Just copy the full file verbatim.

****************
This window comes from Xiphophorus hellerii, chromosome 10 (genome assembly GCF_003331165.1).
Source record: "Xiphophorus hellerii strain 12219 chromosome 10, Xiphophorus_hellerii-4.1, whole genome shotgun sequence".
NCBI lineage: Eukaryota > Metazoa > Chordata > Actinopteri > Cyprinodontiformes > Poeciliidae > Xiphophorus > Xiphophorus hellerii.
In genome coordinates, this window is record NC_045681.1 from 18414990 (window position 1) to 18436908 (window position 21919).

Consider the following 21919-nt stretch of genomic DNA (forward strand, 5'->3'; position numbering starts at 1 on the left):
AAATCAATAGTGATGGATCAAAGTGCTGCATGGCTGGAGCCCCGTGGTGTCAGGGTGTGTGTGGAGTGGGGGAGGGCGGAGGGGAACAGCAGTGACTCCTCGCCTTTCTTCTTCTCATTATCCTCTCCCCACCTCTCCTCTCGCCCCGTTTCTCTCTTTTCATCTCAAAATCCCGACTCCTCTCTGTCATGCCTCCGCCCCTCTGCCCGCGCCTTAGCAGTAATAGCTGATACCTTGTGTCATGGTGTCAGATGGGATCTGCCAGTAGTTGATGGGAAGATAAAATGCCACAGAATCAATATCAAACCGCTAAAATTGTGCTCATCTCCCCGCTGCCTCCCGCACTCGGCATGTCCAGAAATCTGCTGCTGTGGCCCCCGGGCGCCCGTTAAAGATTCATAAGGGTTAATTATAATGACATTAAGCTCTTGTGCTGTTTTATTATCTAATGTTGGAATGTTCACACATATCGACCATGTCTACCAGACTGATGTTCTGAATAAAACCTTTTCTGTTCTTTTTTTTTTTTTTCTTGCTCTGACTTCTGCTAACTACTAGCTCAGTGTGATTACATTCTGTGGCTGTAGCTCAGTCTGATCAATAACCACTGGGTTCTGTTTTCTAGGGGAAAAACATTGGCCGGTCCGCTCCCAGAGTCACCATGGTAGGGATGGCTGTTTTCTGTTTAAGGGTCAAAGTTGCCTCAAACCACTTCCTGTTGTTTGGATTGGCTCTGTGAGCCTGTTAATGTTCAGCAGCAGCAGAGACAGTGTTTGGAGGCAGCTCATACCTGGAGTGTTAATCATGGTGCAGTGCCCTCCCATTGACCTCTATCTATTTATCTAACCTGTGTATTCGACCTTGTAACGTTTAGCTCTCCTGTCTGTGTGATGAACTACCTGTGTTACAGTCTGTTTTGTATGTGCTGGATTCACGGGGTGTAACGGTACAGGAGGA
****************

This window comes from Xiphophorus hellerii, chromosome 10 (genome assembly GCF_003331165.1).
Source record: "Xiphophorus hellerii strain 12219 chromosome 10, Xiphophorus_hellerii-4.1, whole genome shotgun sequence".
NCBI lineage: Eukaryota > Metazoa > Chordata > Actinopteri > Cyprinodontiformes > Poeciliidae > Xiphophorus > Xiphophorus hellerii.
In genome coordinates, this window is record NC_045681.1 from 18414990 (window position 1) to 18436908 (window position 21919).

Consider the following 21919-nt stretch of genomic DNA (forward strand, 5'->3'; position numbering starts at 1 on the left):
AAATCAATAGTGATGGATCAAAGTGCTGCATGGCTGGAGCCCCGTGGTGTCAGGGTGTGTGTGGAGTGGGGGAGGGCGGAGGGGAACAGCAGTGACTCCTCGCCTTTCTTCTTCTCATTATCCTCTCCCCACCTCTCCTCTCGCCCCGTTTCTCTCTTTTCATCTCAAAATCCCGACTCCTCTCTGTCATGCCTCCGCCCCTCTGCCCGCGCCTTAGCAGTAATAGCTGATACCTTGTGTCATGGTGTCAGATGGGATCTGCCAGTAGTTGATGGGAAGATAAAATGCCACAGAATCAATATCAAACCGCTAAAATTGTGCTCATCTCCCCGCTGCCTCCCGCACTCGGCATGTCCAGAAATCTGCTGCTGTGGCCCCCGGGCGCCCGTTAAAGATTCATAAGGGTTAATTATAATGACATTAAGCTCTTGTGCTGTTTTATTATCTAATGTTGGAATGTTCACACATATCGACCATGTCTACCAGACTGATGTTCTGAATAAAACCTTTTCTGTTCTTTTTTTTTTTTTTCTTGCTCTGACTTCTGCTAACTACTAGCTCAGTGTGATTACATTCTGTGGCTGTAGCTCAGTCTGATCAATAACCACTGGGTTCTGTTTTCTAGGGGAAAAACATTGGCCGGTCCGCTCCCAGAGTCACCATGGTAGGGATGGCTGTTTTCTGTTTAAGGGTCAAAGTTGCCTCAAACCACTTCCTGTTGTTTGGATTGGCTCTGTGAGCCTGTTAATGTTCAGCAGCAGCAGAGACAGTGTTTGGAGGCAGCTCATACCTGGAGTGTTAATCATGGTGCAGTGCCCTCCCATTGACCTCTATCTATTTATCTAACCTGTGTATTCGACCTTGTAACGTTTAGCTCTCCTGTCTGTGTGATGAACTACCTGTGTTACAGTCTGTTTTGTATGTGCTGGATTCACGGGGTGTAACGGTACAGGAGGA